The Virgin, the Copts and Me

Namir Abdel Messeeh
Egypt, France, Qatar 2012 | 85 Min. | OmU

Namir’s mother is a Coptic Chris­t­ian. She is con­vinced that she can see an appari­tion of the Virgin Mary on a video tape orig­i­nat­ing from her home in Egypt. Her son, who has been raised in a sec­u­lar envi­ron­ment in France, decides to make a film about the phe­nom­e­non and trav­els to Egypt to visit his rel­a­tives. Hoping to under­stand the con­nec­tion between appear­ances of the Virgin to the Copt minor­i­ty and recent events in Egypt­ian his­to­ry he soon dis­cov­ers plenty of obsta­cles. First­ly there are his par­ents who inter­fere in the film and crit­i­cise his ideas; then there’s his French pro­duc­er who wants to change the film every few weeks and final­ly, the inhab­i­tants of his family’s Coptic vil­lage. Des­per­ate, Namir decides to create his own ver­sion of the Virgin Mary’s appear­ance. To realise his plan he will need to enlist the aid of the vil­lagers and his mother; the latter soon joins him in Egypt and proves to be remark­ably capa­ble.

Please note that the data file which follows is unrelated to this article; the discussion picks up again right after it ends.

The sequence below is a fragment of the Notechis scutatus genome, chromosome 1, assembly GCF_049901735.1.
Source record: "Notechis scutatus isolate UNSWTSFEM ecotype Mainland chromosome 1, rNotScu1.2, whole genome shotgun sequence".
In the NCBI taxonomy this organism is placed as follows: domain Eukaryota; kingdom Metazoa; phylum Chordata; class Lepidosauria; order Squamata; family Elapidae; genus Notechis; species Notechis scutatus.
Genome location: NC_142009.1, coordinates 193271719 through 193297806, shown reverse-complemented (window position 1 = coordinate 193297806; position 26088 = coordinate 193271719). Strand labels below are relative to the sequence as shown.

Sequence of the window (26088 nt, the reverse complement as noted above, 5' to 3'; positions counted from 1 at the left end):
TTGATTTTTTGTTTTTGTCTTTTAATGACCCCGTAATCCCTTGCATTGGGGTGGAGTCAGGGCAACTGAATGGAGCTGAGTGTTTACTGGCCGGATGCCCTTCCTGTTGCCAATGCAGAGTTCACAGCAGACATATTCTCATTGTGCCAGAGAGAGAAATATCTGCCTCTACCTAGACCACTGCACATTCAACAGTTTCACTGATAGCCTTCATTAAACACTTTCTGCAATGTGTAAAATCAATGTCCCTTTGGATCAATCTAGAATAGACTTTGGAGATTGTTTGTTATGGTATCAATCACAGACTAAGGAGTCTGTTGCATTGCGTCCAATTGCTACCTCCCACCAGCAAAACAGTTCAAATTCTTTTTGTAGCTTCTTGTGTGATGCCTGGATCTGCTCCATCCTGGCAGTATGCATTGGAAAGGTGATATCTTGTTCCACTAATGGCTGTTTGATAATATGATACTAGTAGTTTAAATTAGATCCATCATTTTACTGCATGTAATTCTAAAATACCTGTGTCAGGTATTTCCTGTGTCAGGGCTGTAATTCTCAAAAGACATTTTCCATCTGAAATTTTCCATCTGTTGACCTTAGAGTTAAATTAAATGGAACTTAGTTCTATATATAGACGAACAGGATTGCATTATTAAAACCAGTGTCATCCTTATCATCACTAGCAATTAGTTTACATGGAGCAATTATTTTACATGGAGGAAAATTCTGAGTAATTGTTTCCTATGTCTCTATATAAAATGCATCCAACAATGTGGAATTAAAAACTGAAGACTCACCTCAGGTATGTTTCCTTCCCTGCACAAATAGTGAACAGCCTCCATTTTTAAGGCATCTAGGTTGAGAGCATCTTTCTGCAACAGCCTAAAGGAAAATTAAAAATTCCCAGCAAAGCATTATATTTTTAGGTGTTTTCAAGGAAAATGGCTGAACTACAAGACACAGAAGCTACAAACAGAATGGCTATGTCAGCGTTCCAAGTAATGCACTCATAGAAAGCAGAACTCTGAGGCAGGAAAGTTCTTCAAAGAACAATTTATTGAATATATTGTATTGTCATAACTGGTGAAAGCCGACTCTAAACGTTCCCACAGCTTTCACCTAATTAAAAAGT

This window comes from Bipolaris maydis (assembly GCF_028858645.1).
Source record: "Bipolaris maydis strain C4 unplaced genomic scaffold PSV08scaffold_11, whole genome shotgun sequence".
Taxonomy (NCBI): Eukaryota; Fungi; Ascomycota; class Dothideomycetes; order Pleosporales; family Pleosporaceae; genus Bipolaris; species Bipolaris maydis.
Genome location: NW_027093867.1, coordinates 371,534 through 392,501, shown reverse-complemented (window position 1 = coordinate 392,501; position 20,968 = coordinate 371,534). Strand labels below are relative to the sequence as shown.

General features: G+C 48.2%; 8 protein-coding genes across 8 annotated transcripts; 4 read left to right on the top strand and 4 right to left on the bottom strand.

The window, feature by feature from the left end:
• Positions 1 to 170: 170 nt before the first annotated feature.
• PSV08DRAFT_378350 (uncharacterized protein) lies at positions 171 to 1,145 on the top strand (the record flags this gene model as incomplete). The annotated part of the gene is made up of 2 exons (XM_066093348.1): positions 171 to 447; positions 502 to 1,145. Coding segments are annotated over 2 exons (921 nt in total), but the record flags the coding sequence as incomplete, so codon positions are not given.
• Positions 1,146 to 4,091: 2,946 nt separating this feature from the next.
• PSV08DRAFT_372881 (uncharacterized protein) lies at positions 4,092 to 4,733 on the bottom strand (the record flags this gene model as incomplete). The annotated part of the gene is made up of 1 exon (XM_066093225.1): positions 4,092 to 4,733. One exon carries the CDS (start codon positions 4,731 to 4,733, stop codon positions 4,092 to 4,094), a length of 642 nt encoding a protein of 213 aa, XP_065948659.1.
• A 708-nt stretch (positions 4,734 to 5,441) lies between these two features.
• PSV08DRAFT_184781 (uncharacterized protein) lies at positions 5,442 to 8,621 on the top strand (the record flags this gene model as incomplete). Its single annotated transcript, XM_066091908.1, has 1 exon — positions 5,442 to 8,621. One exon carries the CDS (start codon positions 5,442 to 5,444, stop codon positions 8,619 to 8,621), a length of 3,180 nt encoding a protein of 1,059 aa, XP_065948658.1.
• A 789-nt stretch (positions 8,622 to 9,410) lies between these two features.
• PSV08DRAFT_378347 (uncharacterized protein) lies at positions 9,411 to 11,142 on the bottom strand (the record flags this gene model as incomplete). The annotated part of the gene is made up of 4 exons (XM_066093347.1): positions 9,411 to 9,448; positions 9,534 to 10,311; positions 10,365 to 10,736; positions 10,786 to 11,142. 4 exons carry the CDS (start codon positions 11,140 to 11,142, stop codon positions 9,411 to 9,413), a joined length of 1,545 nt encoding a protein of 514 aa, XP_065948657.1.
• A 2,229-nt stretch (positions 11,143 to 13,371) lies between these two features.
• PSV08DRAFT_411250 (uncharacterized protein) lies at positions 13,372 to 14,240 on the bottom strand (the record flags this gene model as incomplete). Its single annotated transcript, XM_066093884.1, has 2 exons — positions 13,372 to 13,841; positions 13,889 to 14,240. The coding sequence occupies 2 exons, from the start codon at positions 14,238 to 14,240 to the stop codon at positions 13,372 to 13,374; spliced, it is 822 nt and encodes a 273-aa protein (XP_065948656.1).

A humor­ous fic­tion­al doc­u­men­tary and family-drama-cum-cul­ture-clash about reli­gion in the dias­po­ra, the art of cinema and the bound­less cre­ativ­i­ty of the film­mak­ers. Making good use of his mother as the film’s won­der­ful main pro­tag­o­nist, this direc­to­r­i­al debut charm­ing­ly and wit­ti­ly expos­es the manip­u­la­tive aspects of doc­u­men­tary film­mak­ing.